January 28, 2018
My dear brothers and sisters in Christ,
Greetings of peace!
Migration is – as Pope Francis affirms – a “sign of the times” (cf. Message for the 104th World Day of Migrants and Refugees, 15 August 2017). It is a complex reality that for several years now we have been facing and addressing. On the national level, immigration has been and continues to be a topic of debate and discourse. On the local level, immigration reform continues to be a priority concern due to restrictions on the immigrant workforce and their families.
A few days ago, the Northern Mariana Islands U.S. Workforce Act was introduced on the U.S. Senate floor. The proposed bill seeks to extend the CW-1 program beyond 2019, push the CW cap limit to 13,000 and set a new CW visa category for what will be called “legacy workers” that could be renewed every three years.
With the varied positions and continuing debate on how we as a nation, and as a Commonwealth, will achieve reform, we continue to move forward and do our best – together – to honor the good that is already in place and to change what can be made better. We continue to seek answers, explore options, weigh things, and find solutions. In this regard, I wish to offer some points for reflection, consideration and guidance.
First of all, in anything we do, we should seek and promote the common good – that is, “the sum of those conditions” in society that will enable individuals and groups to grow and be fulfilled (cf. Gaudium et spes, 26). In other words, we should see to it that the social environment, which is composed of many aspects or factors, promotes the growth of individuals and groups in society. Clearly, the achievement of the common good is a concerted effort of people, who go beyond their personal interest or the interest of their own group. Narrow-mindedness is to be abandoned in order to serve the greater good.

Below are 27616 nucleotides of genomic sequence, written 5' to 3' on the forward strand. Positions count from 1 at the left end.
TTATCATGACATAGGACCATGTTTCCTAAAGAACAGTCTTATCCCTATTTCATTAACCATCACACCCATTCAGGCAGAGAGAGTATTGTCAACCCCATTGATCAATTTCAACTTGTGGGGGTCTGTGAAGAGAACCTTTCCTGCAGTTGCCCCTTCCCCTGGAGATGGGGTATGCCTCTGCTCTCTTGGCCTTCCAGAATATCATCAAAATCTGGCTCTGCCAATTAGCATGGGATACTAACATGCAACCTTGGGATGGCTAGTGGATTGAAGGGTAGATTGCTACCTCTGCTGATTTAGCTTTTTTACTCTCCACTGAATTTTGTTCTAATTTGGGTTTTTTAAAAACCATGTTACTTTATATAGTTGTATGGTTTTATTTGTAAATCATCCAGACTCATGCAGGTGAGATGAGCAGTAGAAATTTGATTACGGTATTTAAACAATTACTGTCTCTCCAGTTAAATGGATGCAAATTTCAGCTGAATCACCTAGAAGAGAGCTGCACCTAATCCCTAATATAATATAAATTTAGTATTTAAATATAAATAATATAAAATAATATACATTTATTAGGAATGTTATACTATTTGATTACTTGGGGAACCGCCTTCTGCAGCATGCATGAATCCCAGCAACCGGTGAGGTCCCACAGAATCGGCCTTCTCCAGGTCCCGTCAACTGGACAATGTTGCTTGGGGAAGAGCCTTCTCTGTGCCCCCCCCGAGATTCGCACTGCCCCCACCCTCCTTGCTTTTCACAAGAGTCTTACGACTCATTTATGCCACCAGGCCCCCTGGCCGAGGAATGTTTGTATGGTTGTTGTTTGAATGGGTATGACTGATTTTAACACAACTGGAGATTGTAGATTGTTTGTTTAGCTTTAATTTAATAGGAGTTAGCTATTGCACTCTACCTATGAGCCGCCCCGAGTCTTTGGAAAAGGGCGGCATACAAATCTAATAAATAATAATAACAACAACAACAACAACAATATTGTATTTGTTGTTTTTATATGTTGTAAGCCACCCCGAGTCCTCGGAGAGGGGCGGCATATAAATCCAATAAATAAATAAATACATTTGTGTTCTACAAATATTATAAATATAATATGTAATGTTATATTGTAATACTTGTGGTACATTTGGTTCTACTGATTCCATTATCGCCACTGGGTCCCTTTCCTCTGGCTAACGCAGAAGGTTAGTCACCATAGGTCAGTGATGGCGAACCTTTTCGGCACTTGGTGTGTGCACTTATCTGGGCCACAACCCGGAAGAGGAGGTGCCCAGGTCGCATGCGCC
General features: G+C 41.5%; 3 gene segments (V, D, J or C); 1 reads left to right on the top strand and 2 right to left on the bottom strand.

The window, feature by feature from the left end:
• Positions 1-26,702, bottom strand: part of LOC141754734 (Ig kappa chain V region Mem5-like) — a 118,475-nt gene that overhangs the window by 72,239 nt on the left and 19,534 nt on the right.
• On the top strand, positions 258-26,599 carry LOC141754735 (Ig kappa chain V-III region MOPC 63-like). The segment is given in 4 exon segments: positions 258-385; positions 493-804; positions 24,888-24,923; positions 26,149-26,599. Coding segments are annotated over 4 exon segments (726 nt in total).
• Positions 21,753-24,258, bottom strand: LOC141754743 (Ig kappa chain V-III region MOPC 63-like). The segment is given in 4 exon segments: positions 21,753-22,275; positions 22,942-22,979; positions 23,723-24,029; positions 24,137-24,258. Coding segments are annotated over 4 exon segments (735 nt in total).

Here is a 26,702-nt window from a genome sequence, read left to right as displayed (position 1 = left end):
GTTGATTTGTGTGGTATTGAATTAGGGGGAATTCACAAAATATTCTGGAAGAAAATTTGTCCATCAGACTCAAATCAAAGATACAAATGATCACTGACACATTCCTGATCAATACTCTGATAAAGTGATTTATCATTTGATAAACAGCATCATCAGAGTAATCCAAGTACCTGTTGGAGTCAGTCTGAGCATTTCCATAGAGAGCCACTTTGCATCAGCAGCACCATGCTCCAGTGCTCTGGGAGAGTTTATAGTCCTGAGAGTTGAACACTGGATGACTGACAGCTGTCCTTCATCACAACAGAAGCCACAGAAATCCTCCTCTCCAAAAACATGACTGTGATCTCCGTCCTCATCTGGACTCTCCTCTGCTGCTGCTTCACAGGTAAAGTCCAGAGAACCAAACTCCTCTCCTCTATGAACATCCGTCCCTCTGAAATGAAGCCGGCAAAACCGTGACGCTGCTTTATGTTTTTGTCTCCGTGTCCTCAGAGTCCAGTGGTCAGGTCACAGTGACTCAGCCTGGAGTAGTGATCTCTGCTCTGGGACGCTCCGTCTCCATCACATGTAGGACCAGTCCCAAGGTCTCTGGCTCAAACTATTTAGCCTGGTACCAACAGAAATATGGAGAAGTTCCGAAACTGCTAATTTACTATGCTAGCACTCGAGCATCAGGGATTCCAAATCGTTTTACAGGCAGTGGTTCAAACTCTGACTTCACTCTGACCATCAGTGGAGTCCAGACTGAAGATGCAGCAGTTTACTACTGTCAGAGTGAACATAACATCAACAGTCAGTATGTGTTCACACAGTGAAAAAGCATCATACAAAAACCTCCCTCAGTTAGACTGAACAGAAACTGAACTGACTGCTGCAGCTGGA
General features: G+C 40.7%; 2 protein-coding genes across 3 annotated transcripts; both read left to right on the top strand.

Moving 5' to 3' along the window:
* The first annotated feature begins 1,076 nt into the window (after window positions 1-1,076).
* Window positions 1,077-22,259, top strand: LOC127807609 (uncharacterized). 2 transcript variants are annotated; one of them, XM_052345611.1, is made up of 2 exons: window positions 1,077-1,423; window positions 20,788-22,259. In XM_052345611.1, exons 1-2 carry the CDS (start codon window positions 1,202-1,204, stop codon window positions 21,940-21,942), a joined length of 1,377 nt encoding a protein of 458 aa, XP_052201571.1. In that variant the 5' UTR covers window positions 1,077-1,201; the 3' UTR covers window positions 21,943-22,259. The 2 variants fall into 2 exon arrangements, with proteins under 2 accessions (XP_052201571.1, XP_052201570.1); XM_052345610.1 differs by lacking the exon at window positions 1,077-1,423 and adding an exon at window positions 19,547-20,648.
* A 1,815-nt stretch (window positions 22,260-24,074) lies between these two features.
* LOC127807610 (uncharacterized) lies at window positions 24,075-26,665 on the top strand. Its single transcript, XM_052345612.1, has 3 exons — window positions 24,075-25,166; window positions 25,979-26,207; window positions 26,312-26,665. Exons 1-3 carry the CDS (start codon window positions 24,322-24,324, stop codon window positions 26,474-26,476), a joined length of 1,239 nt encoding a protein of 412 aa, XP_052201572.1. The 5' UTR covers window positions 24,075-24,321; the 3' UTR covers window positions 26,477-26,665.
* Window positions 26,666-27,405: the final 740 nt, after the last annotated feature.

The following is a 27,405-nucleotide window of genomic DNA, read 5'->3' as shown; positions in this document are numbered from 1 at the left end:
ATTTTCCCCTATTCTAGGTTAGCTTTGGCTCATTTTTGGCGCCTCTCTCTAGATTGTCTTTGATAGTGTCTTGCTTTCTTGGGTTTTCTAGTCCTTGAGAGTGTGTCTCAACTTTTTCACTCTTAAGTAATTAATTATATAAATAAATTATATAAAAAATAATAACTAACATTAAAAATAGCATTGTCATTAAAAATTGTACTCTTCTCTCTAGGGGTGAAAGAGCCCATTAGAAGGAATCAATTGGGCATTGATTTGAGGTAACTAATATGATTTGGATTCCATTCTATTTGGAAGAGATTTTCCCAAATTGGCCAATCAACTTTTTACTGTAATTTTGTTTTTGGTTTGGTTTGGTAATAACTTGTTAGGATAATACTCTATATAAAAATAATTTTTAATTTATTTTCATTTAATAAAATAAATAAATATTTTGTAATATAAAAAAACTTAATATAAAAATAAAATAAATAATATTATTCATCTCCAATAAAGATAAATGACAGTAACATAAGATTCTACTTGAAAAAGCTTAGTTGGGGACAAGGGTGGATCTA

We should remember, too, that “in the present condition of global society, where injustices abound and growing numbers of people are deprived of basic human rights and considered expendable, the principle of the common good immediately becomes, logically and inevitably, a summon to solidarity and a preferential option for the poorest of our brothers and sisters.” (Laudato si’, 158)
Second, we should always bear in mind that here, we are dealing with persons. We are not just addressing an issue. We are dealing with persons, who have their own personal stories, their rights and sentiments. We are concerned that local workers have access to jobs. We recognize the contribution of foreign workers and their families to our community. Together we are a strong community.
Once we lose sight of the fact that we are dealing with persons, we tend to be dismissive and detached. It becomes easier for us to have that “throw away” mentality that Pope Francis criticizes. We may come up with quick solutions, but we may end up, too, treating people as expendable.
Third, the reality of migration invites us to examine and to confront ourselves. Are we doing things to maintain “our lifestyle,” “our way of life”? Or are we being invited to change, even our way of life, because that is the good thing to do? Aren’t we perhaps being called to live simply so that others can simply live?
Indeed, “Christian spirituality proposes an alternative understanding of the quality of life, and encourages a prophetic and contemplative lifestyle, one capable of deep enjoyment free of the obsession with consumption... [It] proposes a growth marked by moderation and the capacity to be happy with little.” (Laudato si’, 222)
To those among us who would argue that migrant workers have no place in our islands, I wish to repeat the words of Deuteronomy: “You too should love the foreigner, for that is what you were.” (cf. Dt 10, 19). And to the migrant workers and their families, I wish to repeat what the prophet Jeremiah told the Jewish exiles in Babylon: “Seek the welfare of the city to which I have exiled you; pray for it to the Lord, for upon its welfare your own depends.” (Jer 29, 7).
These words from Scripture remind us to look at one another with kindness, benevolence, and charity; to look at one another as neighbors, as human beings with gifts and talents – not as strangers, not as competitors or potential enemies. We are members of one family. We are all God’s children. Thus, dealing with migration should bring about in us – instead of tension and distrust – a keen sense of solidarity and compassion.
May God bless us all!
Sincerely in Christ,
+ Most Reverend Ryan P. Jimenez, D.D.
Bishop of Chalan Kanoa